Unit I Reflection Paper Welcome to the Religious News Station! As the newest mem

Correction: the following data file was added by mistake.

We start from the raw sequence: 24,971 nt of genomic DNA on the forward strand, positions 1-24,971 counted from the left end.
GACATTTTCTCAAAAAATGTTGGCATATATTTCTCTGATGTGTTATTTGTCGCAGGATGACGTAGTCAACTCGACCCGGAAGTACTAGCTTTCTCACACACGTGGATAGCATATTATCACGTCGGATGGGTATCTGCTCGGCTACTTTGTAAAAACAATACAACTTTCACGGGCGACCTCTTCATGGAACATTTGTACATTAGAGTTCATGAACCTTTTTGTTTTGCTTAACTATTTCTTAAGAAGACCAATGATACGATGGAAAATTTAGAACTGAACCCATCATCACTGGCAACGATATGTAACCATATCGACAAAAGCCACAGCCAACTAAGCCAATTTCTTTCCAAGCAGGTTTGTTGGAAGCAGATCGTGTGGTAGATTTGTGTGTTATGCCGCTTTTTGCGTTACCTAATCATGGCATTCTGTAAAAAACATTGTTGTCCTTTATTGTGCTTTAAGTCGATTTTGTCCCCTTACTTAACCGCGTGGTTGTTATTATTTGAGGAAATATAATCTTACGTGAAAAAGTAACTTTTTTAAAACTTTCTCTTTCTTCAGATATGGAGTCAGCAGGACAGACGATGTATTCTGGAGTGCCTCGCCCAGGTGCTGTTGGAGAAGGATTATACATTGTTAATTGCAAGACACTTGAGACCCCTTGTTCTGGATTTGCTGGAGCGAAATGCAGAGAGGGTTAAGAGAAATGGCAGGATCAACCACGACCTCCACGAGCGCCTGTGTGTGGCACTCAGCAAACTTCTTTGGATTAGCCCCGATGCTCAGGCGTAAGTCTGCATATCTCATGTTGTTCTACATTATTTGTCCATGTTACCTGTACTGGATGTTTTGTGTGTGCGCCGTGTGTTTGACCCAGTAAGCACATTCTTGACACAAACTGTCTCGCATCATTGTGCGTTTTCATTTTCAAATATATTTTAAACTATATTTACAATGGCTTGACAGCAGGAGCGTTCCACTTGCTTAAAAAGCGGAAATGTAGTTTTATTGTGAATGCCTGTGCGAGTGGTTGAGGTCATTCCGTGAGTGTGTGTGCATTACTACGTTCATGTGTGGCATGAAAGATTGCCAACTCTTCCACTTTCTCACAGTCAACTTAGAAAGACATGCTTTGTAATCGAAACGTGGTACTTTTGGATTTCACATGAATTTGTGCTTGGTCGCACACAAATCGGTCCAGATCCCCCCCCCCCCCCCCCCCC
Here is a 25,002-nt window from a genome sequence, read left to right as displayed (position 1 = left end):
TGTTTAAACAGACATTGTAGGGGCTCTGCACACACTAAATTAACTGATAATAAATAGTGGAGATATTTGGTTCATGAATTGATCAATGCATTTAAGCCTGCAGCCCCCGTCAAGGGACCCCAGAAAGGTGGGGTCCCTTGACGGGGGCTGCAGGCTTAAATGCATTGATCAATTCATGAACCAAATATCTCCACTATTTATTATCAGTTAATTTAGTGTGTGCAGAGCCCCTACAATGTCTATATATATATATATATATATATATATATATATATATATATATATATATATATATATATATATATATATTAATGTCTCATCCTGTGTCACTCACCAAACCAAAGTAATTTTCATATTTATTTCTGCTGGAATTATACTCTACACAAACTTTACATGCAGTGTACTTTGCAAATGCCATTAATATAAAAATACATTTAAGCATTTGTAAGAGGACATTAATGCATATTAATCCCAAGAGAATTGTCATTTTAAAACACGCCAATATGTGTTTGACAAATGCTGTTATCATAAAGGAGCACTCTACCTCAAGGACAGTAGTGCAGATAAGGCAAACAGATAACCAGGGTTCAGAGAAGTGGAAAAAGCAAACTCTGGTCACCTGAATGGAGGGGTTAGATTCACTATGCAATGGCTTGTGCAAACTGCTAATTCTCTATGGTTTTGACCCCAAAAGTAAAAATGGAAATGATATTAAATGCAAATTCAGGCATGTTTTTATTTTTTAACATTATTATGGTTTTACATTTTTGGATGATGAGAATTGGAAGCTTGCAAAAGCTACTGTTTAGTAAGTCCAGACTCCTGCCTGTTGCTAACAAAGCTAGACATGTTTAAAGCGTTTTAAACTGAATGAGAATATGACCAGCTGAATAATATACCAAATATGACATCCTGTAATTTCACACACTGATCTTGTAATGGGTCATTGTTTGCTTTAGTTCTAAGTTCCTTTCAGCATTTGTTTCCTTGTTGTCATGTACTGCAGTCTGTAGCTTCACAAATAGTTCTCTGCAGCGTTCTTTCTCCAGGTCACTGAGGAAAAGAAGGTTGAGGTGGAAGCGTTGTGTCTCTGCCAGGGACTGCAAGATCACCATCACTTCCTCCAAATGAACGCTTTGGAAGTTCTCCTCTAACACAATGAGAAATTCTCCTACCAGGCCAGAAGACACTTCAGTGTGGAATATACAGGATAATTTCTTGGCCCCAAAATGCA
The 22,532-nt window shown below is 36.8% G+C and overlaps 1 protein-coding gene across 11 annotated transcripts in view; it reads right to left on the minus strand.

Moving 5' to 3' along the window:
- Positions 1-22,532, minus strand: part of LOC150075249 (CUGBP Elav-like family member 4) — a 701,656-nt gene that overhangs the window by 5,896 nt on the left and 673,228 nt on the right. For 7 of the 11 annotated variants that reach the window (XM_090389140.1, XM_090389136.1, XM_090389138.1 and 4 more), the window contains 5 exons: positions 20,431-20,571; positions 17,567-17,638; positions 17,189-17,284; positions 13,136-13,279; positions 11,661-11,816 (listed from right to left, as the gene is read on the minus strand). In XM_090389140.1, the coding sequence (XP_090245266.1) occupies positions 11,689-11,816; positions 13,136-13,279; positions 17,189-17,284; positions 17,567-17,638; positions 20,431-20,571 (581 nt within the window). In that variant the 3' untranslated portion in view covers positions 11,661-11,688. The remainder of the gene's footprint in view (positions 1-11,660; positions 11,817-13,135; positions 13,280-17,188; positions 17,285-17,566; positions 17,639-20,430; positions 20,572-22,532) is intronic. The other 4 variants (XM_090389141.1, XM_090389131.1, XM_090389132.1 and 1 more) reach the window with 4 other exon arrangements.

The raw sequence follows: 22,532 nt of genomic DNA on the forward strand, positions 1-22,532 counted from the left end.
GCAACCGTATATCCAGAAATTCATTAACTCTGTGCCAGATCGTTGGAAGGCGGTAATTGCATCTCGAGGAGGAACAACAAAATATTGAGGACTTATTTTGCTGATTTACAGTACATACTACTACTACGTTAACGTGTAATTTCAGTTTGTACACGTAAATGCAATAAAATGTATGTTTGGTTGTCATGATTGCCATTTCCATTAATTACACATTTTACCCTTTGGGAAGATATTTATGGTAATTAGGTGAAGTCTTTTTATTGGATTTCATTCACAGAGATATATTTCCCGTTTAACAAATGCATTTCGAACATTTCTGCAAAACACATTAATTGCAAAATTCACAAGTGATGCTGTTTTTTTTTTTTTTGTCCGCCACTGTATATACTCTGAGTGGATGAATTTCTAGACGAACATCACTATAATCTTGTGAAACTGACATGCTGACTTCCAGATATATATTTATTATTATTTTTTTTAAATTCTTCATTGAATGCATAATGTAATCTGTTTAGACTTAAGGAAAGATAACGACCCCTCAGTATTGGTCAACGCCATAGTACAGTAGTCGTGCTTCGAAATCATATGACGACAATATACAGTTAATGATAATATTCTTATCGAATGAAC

Unit I Reflection Paper Welcome to the Religious News Station! As the newest member of the organization, you will be exploring many different religions from varying viewpoints throughout this course. This ongoing travel will have you reporting on various religions around the world and will conclude with a final project for the news station. For your first assignment, you will be packing your bags and traveling to India! It is there where you will find the major concentration of those practicing Hinduism. As you begin traveling for Religious News, your boss wants you to embrace the Hindu culture as much as possible. Per his request, he has asked that you visit a temple, attend one festival of your choosing, and observe either an investiture, marriage, or funeral ceremony. For your write-up, be sure to include the following components for your r eport: summarize the impact samskaras have on Hindu society; compare and contrast a selected Hindu ceremony (e.g., the investiture, marriage, or funeral ceremony) or festival (pages 50–54 in your textbook) to one that takes place within your culture; and compare and contrast social statuses within Hinduism to that of your culture. Your reflection should be at least one page in length. You must include at least two outside sources, one of which can be your textbook, Remember to use APA formatting throughout the assignment. Hindu festivals The practice of bhakti often cultivates a passionate, complex, and abiding relationship between the devotee and the deity, the intensity of which is most openly expressed in Hinduism's countless religious festivals. All Hindu temples have annual festivals, during which the murti of its main deity is brought out and paraded through the town or city. These festivals attract thousands of worshipers, many of whom arrive days beforehand to claim a place along the processional route. Local gurus and renunciants will make an appearance, yogic practitioners will display their feats of body control, and those with serious illnesses and disabilities—the lame, the blind, the lepers—will come in hope of healing. The deity's image (which can be quite heavy) is carried on a wagon or chariot, the largest of which can be 20–30 feet tall and require hundreds of worshipers to pull them. Throughout the festival, those present will chant the names of the deity, sing devotional songs, and pray for absolution from sins and for final release. Festivals also provide the occasion for “unbroken readings” of epic and Puranic texts as well as reenactments of a deity's mythology. Dramatic stagings of the Ramayana, for example, are performed annually throughout India, with month-long presentations taking place in and around the city of Ramnagar along the upper Ganges river. Puppet shows of episodes from the epics are also very popular. The number of religious festivals in Hinduism, including local and regional celebrations, has been estimated at over one thousand. What follows is a description of six of the most popular pan-Indian festivals, four of which are national holidays in India. They individually engage hundreds of millions of participants, and while each is associated with one of the principal three deities of bhakti, devotees of all the gods join in. Maha-shiva-ratri Maha-shiva-ratri, or the Grand Night of Shiva, is a twenty-four hour festival whose center point is a moonless night in February or March. Early on the morning of the first day, devotees begin a fast of fruit and liquids, undergo a ritual bath, apply ashes to their foreheads, and put on new clothes. They then collect leaves from the bilva tree, a plant sacred to Shiva, and go to a temple to offer them and perform other acts of puja. At the temple, the ritual bathing of Shiva's lingam by a priest takes place throughout the day and night, every three hours or so. On the morning of the second day, participants break their fast by accepting prasad from the deity. While the festival is considered a special time for unmarried women to pray for a husband like Shiva, and for wives to pray for their husbands and sons, its fuller purpose is explained variously. Some see it as a celebration of Shiva's heroic drinking of the poison at creation to save the other deities. Others say that it commemorates the performance of Shiva's cosmic dance, or his marriage to Parvati. And still others claim that the Maha-shiva-ratri celebrates Shiva's appearance to Vishnu and Brahma as the Universal Pillar. Holi Holi also takes place in late February or early March and, depending on regional practices, can last 3 to 16 days. It is an end-of-winter festival that celebrates both the coming of spring and the divine love shared between Krishna and his favorite milkmaid, Radha. Leading up to the main day, devotees sing love ballads and recite stories of the romance between Krishna and Radha. On the evening before the main day, they light bonfires. In one account, this is to commemorate Vishnu's protection of a devoted follower named Prahlad, whose father, the powerful demon Hiranyakashipu, attempted to burn his son alive because of the latter's love of Vishnu (which is heresy for a demon). In another account, the bonfire recreates the deadly wrath of Shiva when he destroyed Kama, the god of love, with the fire of his third eye, after Kama had interrupted Shiva's meditation. On the main day of Holi, participants throw paint or colored power on each other just as Krishna is said to have done to Radha to make her skin as dark as his. Holi is a time to revel in Krishna's playful and mischievous spirit. On the evening of the main day, and for an evening or two thereafter, risqué dance performances and poetry recitals are held. Caste rankings and other regulators of the social order are set aside, and hierarchies are turned topsy-turvy. The women of a household will playfully beat the male members, reversing the gender dominance that typically prevails; and members of the lower castes mock and ridicule Brahmins and Nobles for their ritual concerns and pompous ways. When the play of Holi is finished, however, people make the rounds of family and friends to express unbridled affection for those close to them. This is done to restore social order and to put an end to lingering grudges from the past year. Janmastami Janmastami is a two-day celebration of Krishna's birth, taking place sometime between mid-August and mid-September. On the first day participants fast and women create small designs from rice powder resembling Krishna's baby feet, to lead him into their homes. At midnight, when this avatar of Vishnu is believed to have been born, an image of the baby Krishna is bathed in various precious substances and rocked in a cradle. A vigil of prayer and worship then continues until morning. Many devotees break their fast at midnight with prasad; others keep it until dawn of the next day; and a few refuse to drink even a drop of liquid during the entire fast. Figure 1.17 Several worshipers immerse a clay statue of Ganesha at the conclusion of a Ganesh Chaturti festival. Source: © PUNIT PARANJPE / X01659 / Reuters / Corbis. Ganesh Chaturti Ganesh Chaturti, or Ganesha's Fourth, is celebrated on the fourth day of the moon's waxing phase in late August or early September. Ganesha, the elephant-headed son of Parvati who removes obstacles and gives success to those engaged in new undertakings, is arguably the most popular Hindu deity. Weeks before the festival begins, local artisans fashion clay images of Ganesha for sale. Smaller ones are purchased for domestic use during the festival, while larger ones are commissioned by various Hindu organizations and installed in public venues. The public images are sometimes flanked by clay images of Shiva and Parvati, whereas the household images are surrounded by small stones that are sanctified and treated as his mother Parvati. Once the clay images are in place and the breath of the deities has entered into them, puja is performed: the images are bathed and anointed; food, drink, and flowers are presented; the deities are entertained with song and chant; and the fire blessing (arati) is waved before them. At the conclusion of the festival, all the clay images are taken to a pond, a river, or the sea to undergo the final immersion ceremony used for such temporary images. Expressing great emotional verve and sentiments of loss, participants bid the deities farewell and ask them to come again for next year's festival. Did you know… Although there are many theories, it is unknown why Hindus chose the cow to be a holy animal deserving reverence, and not to be eaten.